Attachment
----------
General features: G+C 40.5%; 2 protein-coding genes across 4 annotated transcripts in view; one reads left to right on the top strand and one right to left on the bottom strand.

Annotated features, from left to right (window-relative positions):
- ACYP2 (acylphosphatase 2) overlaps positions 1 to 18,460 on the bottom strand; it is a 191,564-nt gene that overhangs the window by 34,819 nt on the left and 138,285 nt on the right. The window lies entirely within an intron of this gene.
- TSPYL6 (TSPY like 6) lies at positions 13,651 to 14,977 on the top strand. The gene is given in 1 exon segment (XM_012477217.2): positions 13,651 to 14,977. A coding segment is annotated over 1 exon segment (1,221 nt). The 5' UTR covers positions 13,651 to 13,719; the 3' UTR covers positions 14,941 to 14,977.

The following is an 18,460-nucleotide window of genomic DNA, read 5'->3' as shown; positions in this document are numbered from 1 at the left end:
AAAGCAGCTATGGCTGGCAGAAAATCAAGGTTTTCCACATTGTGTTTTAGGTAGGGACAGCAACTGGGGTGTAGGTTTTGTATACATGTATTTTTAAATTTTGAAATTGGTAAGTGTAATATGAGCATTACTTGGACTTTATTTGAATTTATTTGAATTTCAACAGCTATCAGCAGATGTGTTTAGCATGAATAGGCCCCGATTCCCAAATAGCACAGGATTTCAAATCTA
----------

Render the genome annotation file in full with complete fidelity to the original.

General features: G+C 40.5%; 2 protein-coding genes across 4 annotated transcripts in view; one reads left to right on the top strand and one right to left on the bottom strand.

Annotated features, from left to right (window-relative positions):
- ACYP2 (acylphosphatase 2) overlaps positions 1 to 18,460 on the bottom strand; it is a 191,564-nt gene that overhangs the window by 34,819 nt on the left and 138,285 nt on the right. The window lies entirely within an intron of this gene.
- TSPYL6 (TSPY like 6) lies at positions 13,651 to 14,977 on the top strand. The gene is given in 1 exon segment (XM_012477217.2): positions 13,651 to 14,977. A coding segment is annotated over 1 exon segment (1,221 nt). The 5' UTR covers positions 13,651 to 13,719; the 3' UTR covers positions 14,941 to 14,977.

The following is an 18,460-nucleotide window of genomic DNA, read 5'->3' as shown; positions in this document are numbered from 1 at the left end:
AAAGCAGCTATGGCTGGCAGAAAATCAAGGTTTTCCACATTGTGTTTTAGGTAGGGACAGCAACTGGGGTGTAGGTTTTGTATACATGTATTTTTAAATTTTGAAATTGGTAAGTGTAATATGAGCATTACTTGGACTTTATTTGAATTTATTTGAATTTCAACAGCTATCAGCAGATGTGTTTAGCATGAATAGGCCCCGATTCCCAAATAGCACAGGATTTCAAATCTA